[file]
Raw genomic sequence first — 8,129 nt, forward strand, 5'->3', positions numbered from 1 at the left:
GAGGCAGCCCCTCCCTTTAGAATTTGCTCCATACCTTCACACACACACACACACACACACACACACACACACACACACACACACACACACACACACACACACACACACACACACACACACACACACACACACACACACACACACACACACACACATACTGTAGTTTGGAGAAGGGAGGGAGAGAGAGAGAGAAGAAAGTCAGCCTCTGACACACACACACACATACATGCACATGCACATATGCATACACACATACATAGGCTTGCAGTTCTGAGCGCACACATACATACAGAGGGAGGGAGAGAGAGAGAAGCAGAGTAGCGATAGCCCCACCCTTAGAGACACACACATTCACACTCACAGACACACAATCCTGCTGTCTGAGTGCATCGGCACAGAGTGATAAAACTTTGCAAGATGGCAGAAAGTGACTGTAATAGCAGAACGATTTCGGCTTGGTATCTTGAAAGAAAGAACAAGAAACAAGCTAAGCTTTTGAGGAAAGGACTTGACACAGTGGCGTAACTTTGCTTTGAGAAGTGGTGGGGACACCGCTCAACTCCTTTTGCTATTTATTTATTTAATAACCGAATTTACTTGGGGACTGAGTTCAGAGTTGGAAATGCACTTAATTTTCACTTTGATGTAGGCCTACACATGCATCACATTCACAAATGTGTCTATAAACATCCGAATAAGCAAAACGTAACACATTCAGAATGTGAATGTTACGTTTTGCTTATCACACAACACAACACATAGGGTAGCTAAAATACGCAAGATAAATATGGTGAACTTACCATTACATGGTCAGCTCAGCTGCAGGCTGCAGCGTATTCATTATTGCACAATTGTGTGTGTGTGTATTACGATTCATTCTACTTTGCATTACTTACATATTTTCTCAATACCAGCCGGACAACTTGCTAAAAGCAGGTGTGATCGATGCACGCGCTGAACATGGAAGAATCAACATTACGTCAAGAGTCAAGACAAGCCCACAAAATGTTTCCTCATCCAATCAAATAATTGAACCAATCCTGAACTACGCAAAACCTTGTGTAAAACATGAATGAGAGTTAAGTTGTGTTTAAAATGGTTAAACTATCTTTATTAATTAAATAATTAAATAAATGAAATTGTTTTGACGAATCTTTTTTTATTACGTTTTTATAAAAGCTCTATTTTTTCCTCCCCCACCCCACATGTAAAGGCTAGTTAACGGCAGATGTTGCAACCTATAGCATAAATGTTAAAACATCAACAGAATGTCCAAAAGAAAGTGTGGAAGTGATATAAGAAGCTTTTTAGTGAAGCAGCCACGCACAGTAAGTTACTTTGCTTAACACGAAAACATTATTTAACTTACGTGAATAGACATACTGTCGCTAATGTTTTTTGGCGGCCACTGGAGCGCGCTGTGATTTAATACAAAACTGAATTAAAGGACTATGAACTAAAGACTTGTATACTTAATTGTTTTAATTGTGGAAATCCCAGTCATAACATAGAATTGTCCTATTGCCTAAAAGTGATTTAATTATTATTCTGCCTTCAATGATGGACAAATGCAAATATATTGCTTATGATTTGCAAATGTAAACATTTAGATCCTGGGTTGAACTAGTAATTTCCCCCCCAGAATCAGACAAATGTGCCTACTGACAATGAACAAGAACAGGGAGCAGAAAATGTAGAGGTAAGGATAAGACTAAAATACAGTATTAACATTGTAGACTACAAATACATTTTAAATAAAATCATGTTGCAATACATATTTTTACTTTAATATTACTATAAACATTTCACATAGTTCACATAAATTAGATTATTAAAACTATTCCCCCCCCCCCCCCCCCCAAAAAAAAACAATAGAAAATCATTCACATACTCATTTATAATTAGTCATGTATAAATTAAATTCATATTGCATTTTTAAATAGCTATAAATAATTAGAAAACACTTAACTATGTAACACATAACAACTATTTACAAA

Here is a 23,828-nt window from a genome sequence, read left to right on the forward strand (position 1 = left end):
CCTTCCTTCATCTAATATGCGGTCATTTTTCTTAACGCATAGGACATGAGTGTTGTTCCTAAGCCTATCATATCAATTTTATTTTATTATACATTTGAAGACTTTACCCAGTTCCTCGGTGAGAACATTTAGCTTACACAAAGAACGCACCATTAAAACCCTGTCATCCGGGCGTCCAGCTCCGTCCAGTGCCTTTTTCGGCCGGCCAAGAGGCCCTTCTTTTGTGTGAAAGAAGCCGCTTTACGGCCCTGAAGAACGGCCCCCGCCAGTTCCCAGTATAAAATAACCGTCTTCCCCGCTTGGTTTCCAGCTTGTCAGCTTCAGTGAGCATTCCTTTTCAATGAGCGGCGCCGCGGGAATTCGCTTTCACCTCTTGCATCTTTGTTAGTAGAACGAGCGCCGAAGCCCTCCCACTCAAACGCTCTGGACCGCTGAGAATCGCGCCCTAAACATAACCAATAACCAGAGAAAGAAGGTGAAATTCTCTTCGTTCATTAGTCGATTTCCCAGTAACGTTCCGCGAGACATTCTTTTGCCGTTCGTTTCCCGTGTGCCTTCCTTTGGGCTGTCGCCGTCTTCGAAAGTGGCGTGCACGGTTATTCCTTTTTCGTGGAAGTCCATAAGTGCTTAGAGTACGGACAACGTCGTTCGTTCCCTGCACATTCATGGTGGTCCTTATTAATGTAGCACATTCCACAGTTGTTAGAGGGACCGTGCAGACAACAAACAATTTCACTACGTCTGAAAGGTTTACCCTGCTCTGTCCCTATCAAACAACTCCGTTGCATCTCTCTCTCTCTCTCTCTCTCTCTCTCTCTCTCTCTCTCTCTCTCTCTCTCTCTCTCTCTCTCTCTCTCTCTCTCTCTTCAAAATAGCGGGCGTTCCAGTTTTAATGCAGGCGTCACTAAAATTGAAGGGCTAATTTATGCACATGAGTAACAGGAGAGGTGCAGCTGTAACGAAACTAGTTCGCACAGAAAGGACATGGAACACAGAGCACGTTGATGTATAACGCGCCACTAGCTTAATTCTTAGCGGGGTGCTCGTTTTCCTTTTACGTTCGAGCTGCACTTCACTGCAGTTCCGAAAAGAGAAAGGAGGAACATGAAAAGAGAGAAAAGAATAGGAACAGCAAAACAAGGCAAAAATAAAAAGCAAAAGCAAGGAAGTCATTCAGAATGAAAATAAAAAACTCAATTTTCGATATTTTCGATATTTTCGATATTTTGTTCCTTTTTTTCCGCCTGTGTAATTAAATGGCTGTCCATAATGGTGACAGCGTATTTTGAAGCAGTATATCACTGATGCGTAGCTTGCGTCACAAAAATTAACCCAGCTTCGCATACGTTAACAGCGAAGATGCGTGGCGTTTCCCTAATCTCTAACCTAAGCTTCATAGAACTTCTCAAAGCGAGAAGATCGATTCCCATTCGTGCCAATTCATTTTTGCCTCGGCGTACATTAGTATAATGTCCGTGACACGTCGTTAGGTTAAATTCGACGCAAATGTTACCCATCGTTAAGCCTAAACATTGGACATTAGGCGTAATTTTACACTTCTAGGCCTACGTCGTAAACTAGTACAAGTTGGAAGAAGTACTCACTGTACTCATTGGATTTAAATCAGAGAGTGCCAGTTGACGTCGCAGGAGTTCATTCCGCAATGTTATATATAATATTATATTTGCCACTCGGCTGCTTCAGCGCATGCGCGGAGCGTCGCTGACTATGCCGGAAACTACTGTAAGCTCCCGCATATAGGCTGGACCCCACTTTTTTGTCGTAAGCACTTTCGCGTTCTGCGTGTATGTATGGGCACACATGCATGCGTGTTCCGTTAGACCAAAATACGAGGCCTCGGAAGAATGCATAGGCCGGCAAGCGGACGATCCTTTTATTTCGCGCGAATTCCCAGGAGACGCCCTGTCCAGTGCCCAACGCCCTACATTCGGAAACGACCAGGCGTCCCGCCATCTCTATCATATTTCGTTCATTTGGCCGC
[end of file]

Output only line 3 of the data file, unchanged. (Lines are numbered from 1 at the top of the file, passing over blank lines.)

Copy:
Here is a 23,828-nt window from a genome sequence, read left to right on the forward strand (position 1 = left end):